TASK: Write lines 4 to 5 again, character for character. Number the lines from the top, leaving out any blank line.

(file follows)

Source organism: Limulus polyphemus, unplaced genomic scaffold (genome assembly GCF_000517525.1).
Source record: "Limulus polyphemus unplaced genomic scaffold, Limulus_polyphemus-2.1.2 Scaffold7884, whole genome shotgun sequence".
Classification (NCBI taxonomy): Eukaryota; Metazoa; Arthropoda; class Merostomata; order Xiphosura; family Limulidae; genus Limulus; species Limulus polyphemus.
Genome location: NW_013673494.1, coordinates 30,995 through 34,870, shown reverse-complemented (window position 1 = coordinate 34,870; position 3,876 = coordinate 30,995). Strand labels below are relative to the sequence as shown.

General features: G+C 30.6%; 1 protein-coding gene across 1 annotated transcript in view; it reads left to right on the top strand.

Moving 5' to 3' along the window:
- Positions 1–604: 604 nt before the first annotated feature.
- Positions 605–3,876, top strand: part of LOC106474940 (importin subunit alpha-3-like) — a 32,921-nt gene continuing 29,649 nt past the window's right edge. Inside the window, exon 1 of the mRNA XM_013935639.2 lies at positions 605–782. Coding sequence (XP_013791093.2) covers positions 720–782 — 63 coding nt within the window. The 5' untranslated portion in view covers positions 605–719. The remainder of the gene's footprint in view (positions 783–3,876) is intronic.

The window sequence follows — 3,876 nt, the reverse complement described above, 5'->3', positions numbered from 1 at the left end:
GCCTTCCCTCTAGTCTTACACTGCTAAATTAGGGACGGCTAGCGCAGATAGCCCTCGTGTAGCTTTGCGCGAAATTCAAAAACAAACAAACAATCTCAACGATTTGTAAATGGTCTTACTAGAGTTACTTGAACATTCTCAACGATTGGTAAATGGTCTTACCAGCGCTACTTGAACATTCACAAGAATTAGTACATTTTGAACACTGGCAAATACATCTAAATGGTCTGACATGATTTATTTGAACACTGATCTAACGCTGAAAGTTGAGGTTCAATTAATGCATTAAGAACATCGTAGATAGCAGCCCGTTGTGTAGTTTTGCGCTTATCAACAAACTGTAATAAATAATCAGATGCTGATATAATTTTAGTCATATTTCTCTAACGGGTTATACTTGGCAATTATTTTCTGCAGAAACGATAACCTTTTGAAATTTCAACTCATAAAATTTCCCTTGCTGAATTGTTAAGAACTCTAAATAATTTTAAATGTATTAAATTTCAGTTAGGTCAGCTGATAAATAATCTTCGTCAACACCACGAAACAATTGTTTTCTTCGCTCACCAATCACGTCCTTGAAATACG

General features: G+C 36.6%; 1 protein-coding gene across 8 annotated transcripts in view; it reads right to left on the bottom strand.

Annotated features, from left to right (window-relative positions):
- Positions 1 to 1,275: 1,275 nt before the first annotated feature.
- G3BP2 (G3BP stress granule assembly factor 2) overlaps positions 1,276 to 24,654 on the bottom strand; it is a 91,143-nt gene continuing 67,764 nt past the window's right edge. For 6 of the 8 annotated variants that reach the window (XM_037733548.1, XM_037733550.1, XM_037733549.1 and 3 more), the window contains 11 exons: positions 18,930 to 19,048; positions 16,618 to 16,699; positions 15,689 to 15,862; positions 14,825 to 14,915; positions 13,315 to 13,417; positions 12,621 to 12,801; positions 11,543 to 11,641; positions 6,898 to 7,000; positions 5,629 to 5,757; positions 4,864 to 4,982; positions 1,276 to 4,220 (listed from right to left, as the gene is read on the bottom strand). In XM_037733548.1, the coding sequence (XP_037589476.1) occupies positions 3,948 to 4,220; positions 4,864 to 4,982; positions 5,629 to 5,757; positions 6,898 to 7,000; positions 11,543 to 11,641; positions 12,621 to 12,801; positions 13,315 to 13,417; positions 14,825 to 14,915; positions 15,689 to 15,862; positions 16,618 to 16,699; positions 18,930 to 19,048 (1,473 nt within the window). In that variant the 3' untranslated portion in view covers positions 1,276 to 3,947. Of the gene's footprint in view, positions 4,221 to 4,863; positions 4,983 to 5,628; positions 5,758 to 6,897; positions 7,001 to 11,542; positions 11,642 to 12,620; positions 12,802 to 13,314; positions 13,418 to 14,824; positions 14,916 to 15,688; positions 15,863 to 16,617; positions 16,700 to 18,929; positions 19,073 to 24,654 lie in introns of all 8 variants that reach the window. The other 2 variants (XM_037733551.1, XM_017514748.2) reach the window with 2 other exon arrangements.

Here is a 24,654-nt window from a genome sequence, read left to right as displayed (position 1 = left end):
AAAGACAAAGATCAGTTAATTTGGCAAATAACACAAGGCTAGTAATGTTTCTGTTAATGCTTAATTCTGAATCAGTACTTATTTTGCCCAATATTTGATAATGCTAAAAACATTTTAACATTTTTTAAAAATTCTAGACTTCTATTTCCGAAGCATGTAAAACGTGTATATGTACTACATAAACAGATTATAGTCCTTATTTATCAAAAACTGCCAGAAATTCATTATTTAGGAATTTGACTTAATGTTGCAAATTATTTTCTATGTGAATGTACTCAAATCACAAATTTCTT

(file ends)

Genome location: NW_013673494.1, coordinates 30,995 through 34,870, shown reverse-complemented (window position 1 = coordinate 34,870; position 3,876 = coordinate 30,995). Strand labels below are relative to the sequence as shown.

General features: G+C 30.6%; 1 protein-coding gene across 1 annotated transcript in view; it reads left to right on the top strand.